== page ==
February 28, 2021
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The COM Course - Part 2

  • By Karl Moore
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Let's get your class up-and-running:

  • Press F5 to run your program
  • If prompted for further information, select 'Wait for Components to Start', then click OK

Your class is now 'alive' but waiting for other programs to use its functionality.

  • Launch another instance of Visual Basic
  • Create a new 'Standard EXE' project
  • Click 'Project', 'References'

Have a scroll around the list. These are all extra widgets you can add to your project.

  • Check 'Northwind' in the list

Northwind is your ActiveX project!

  • Click OK

Now let's add a little code to activate your project:

  • Add a Command Button to Form1
  • Type in the following:
Dim Test As CustomersSet Test = New CustomersMsgBox Test.CustomerIDSet Test = Nothing

This code creates a new Customers object. Then the CustomerID is displayed in a message box. Finally, the Test object is set to Nothing, closing it down.

  • Hit F5 to run your test application

Top Tip: If you're getting 'invalid reference' error messages when running your application, something definitely boobed. Follow these steps to 'reset' (1) remove the Northwind reference in your test project, (2) restart your Northwind project, (3) add the reference to Northwind back to your test project, then try again.

  • Click your Command Button

It may take a few seconds to start-up after all, it's opening a database connection and so on but after that initial delay, all calls will perform at lightening speed. You should get a message box displayed containing the name 'ALFKI'.

  • Stop your test application

Now, let's figure out exactly what's happening behind the scenes.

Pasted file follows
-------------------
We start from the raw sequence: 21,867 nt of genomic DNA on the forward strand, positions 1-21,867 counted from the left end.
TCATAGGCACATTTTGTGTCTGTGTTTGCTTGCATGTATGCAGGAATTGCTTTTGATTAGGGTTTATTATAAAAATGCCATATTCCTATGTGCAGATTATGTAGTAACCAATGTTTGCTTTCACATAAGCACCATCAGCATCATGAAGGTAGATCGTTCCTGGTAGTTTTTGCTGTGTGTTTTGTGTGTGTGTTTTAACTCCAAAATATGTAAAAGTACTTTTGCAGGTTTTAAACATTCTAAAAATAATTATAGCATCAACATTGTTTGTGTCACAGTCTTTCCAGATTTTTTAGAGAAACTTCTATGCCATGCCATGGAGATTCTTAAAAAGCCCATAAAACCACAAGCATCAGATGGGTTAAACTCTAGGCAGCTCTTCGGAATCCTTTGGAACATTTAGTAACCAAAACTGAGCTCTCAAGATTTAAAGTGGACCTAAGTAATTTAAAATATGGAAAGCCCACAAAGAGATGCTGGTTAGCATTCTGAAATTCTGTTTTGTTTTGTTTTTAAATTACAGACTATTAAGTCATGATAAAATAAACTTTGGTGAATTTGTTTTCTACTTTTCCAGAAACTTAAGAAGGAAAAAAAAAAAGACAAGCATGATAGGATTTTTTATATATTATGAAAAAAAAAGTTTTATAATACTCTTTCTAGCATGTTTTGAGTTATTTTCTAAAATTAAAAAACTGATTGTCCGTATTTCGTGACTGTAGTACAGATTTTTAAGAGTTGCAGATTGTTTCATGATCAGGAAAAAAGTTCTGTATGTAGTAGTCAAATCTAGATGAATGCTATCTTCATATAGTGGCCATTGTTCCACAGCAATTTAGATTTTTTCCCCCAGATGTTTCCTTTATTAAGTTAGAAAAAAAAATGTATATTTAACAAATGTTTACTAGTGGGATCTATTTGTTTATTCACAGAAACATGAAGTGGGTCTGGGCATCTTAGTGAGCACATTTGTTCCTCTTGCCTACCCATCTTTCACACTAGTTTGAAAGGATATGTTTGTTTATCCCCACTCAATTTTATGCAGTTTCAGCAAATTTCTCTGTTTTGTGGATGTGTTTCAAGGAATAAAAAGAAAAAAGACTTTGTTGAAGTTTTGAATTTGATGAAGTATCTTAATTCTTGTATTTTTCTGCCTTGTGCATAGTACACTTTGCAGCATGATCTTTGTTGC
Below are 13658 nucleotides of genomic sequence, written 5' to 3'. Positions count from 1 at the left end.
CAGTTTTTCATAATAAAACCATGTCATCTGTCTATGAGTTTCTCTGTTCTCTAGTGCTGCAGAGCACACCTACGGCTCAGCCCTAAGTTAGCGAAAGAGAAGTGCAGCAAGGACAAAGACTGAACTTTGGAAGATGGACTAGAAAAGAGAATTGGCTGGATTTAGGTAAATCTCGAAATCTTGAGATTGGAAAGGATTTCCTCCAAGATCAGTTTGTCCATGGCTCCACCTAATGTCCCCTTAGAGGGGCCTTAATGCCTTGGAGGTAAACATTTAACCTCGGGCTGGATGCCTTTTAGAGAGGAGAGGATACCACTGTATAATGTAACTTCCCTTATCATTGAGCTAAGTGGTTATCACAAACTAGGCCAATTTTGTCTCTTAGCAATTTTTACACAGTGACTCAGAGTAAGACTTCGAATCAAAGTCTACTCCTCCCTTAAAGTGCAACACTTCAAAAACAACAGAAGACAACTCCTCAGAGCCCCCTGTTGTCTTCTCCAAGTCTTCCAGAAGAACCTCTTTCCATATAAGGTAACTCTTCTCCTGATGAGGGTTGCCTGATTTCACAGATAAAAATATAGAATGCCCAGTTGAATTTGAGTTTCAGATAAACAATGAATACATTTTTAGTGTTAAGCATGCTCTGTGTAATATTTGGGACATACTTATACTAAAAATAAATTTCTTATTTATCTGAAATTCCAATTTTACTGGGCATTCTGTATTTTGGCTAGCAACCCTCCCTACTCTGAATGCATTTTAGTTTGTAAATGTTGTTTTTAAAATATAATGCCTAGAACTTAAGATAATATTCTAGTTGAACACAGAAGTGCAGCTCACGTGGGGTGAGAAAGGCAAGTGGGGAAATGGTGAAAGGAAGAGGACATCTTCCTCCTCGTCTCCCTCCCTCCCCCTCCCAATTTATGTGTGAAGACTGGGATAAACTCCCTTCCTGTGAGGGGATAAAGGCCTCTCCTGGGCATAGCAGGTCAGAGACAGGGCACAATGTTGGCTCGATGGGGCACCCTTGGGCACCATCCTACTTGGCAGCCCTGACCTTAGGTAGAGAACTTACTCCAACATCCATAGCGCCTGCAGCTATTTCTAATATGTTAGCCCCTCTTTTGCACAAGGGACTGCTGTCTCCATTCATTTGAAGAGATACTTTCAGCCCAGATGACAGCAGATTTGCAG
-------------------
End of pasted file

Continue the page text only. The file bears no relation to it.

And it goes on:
• Move your cursor to the line of code starting MsgBox Test.CustomerID
  • Press F9

A red line will mark the code. When this code runs, it will stop here, at the 'breakpoint'. Pressing F8 will run that line of code and move onto the next.

  • Press F5 to run your test application (again)
  • Click your Command Button

The code should stop on your MsgBox command.

  • Press F8 and slowly step through each line of code

You should be automatically switched backwards and forwards between both instances of Visual Basic. This shows you exactly what happens when you access the various properties.

Notice anything interesting?

  • When finished, stop your test application

Let's continue testing your program. This time, we'll set the CustomerID instead of merely retrieving the value.

  • Change the Command Button code to:
Dim Test As CustomersSet Test = New CustomersTest.CustomerID = "KARLY"Test.UpdateMsgBox Test.CustomerIDSet Test = Nothing

This code sets the 'CustomerID' field, then Updates the recordset. Finally, it displays the CustomerID property, which should be set to 'KARLY'.

  • If you wish, press F9 to highlight the "Test.CustomerID =" line of code then step through once more with the F8 button to see how it all works

And that's it! Congratulations on successfully creating and testing your raw database class!

As an experiment, why not try setting the customer ID property to a string greater than five characters in length? You should get back an error message. Try adding regular error handling code to deal with this. See what happens!

Next up, let's take your current database class and improve it.

### Completing our Class ###

Now we want to add even more features to our class extra properties, a few methods and perhaps even an event or two.

I'm not going to walk you through every part of this code, you should be able to figure it out. So just take a look, read the comments, copy-and-paste and let's continue:

  • Replace your class code with this updated code: